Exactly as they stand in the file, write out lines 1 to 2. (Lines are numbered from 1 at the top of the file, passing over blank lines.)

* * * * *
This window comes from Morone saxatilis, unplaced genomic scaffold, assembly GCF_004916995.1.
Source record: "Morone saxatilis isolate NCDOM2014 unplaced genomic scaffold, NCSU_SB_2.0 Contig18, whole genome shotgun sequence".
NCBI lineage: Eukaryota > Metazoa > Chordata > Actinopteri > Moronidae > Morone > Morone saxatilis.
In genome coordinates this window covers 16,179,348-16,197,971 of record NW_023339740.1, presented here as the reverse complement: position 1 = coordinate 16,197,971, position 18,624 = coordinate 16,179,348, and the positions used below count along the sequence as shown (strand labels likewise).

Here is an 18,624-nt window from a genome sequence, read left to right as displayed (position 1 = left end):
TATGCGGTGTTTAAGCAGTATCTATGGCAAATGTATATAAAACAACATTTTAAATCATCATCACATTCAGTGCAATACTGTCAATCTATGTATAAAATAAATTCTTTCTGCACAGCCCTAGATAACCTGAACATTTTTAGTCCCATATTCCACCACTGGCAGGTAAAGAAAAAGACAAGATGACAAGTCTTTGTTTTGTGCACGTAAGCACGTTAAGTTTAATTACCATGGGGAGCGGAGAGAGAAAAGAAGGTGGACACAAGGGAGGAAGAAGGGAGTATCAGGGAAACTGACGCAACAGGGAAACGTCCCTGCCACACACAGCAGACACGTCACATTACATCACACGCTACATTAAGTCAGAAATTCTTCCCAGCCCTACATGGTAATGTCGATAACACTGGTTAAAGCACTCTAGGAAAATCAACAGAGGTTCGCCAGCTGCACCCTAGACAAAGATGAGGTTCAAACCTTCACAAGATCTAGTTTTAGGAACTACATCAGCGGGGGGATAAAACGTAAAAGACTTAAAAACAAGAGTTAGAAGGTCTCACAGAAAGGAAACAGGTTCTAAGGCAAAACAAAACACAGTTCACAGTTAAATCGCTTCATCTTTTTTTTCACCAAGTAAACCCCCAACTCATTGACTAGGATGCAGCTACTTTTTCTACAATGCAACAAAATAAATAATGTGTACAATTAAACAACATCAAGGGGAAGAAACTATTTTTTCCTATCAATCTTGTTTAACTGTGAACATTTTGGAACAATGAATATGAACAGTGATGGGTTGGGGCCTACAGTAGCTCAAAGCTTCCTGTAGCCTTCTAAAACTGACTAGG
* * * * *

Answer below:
This window comes from Morone saxatilis, unplaced genomic scaffold, assembly GCF_004916995.1.
Source record: "Morone saxatilis isolate NCDOM2014 unplaced genomic scaffold, NCSU_SB_2.0 Contig18, whole genome shotgun sequence".